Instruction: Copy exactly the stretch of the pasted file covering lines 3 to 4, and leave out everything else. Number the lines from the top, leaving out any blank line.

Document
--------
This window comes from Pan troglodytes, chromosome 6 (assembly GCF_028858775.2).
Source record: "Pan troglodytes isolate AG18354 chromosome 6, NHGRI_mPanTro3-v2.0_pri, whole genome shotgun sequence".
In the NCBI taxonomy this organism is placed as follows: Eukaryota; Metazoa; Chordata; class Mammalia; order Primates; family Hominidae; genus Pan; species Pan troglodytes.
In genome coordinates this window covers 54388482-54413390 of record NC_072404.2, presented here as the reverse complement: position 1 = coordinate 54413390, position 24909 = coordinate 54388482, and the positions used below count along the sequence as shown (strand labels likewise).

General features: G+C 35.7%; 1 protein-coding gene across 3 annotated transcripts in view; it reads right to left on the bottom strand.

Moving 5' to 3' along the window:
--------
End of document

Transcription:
In the NCBI taxonomy this organism is placed as follows: Eukaryota; Metazoa; Chordata; class Mammalia; order Primates; family Hominidae; genus Pan; species Pan troglodytes.
In genome coordinates this window covers 54388482-54413390 of record NC_072404.2, presented here as the reverse complement: position 1 = coordinate 54413390, position 24909 = coordinate 54388482, and the positions used below count along the sequence as shown (strand labels likewise).